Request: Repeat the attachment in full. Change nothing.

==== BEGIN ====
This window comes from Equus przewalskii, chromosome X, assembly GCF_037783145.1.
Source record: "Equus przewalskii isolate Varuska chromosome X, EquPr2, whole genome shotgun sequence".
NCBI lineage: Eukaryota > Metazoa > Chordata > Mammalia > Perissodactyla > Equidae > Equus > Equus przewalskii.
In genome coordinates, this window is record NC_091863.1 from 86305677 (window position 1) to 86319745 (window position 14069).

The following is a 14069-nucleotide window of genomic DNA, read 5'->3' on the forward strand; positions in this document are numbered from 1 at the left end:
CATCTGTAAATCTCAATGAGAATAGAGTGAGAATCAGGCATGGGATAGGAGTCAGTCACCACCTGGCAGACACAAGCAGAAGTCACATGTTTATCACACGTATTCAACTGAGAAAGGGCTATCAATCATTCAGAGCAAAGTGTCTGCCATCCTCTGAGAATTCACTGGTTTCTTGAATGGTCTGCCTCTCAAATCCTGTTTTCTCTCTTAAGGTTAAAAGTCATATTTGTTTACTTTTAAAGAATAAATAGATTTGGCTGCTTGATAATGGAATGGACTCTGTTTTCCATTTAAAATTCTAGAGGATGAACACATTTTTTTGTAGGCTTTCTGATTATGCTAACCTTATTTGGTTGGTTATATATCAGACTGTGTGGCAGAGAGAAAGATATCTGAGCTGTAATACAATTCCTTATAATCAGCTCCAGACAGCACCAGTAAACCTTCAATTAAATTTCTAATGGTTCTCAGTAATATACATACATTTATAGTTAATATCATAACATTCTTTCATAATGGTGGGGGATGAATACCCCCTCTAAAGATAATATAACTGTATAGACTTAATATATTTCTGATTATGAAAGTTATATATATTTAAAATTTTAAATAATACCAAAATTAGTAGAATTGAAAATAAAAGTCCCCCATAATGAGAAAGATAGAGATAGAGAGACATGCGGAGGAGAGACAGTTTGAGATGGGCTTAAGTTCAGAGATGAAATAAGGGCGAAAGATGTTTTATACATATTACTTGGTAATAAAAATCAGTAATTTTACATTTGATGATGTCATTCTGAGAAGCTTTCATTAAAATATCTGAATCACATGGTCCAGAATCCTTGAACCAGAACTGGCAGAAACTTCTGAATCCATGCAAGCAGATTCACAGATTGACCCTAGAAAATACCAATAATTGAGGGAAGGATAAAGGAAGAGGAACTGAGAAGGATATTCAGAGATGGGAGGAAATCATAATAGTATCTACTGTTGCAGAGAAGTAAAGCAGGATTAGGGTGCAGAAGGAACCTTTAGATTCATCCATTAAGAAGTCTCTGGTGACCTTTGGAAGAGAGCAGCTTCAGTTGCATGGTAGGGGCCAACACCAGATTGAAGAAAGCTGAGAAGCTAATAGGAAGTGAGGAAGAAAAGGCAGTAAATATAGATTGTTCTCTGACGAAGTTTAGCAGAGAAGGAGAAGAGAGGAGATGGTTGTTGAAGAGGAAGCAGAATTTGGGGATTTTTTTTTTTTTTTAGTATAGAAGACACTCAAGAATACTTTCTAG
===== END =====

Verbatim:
This window comes from Equus przewalskii, chromosome X, assembly GCF_037783145.1.
Source record: "Equus przewalskii isolate Varuska chromosome X, EquPr2, whole genome shotgun sequence".
NCBI lineage: Eukaryota > Metazoa > Chordata > Mammalia > Perissodactyla > Equidae > Equus > Equus przewalskii.
In genome coordinates, this window is record NC_091863.1 from 86305677 (window position 1) to 86319745 (window position 14069).

The following is a 14069-nucleotide window of genomic DNA, read 5'->3' on the forward strand; positions in this document are numbered from 1 at the left end:
CATCTGTAAATCTCAATGAGAATAGAGTGAGAATCAGGCATGGGATAGGAGTCAGTCACCACCTGGCAGACACAAGCAGAAGTCACATGTTTATCACACGTATTCAACTGAGAAAGGGCTATCAATCATTCAGAGCAAAGTGTCTGCCATCCTCTGAGAATTCACTGGTTTCTTGAATGGTCTGCCTCTCAAATCCTGTTTTCTCTCTTAAGGTTAAAAGTCATATTTGTTTACTTTTAAAGAATAAATAGATTTGGCTGCTTGATAATGGAATGGACTCTGTTTTCCATTTAAAATTCTAGAGGATGAACACATTTTTTTGTAGGCTTTCTGATTATGCTAACCTTATTTGGTTGGTTATATATCAGACTGTGTGGCAGAGAGAAAGATATCTGAGCTGTAATACAATTCCTTATAATCAGCTCCAGACAGCACCAGTAAACCTTCAATTAAATTTCTAATGGTTCTCAGTAATATACATACATTTATAGTTAATATCATAACATTCTTTCATAATGGTGGGGGATGAATACCCCCTCTAAAGATAATATAACTGTATAGACTTAATATATTTCTGATTATGAAAGTTATATATATTTAAAATTTTAAATAATACCAAAATTAGTAGAATTGAAAATAAAAGTCCCCCATAATGAGAAAGATAGAGATAGAGAGACATGCGGAGGAGAGACAGTTTGAGATGGGCTTAAGTTCAGAGATGAAATAAGGGCGAAAGATGTTTTATACATATTACTTGGTAATAAAAATCAGTAATTTTACATTTGATGATGTCATTCTGAGAAGCTTTCATTAAAATATCTGAATCACATGGTCCAGAATCCTTGAACCAGAACTGGCAGAAACTTCTGAATCCATGCAAGCAGATTCACAGATTGACCCTAGAAAATACCAATAATTGAGGGAAGGATAAAGGAAGAGGAACTGAGAAGGATATTCAGAGATGGGAGGAAATCATAATAGTATCTACTGTTGCAGAGAAGTAAAGCAGGATTAGGGTGCAGAAGGAACCTTTAGATTCATCCATTAAGAAGTCTCTGGTGACCTTTGGAAGAGAGCAGCTTCAGTTGCATGGTAGGGGCCAACACCAGATTGAAGAAAGCTGAGAAGCTAATAGGAAGTGAGGAAGAAAAGGCAGTAAATATAGATTGTTCTCTGACGAAGTTTAGCAGAGAAGGAGAAGAGAGGAGATGGTTGTTGAAGAGGAAGCAGAATTTGGGGATTTTTTTTTTTTTTTAGTATAGAAGACACTCAAGAATACTTTCTAG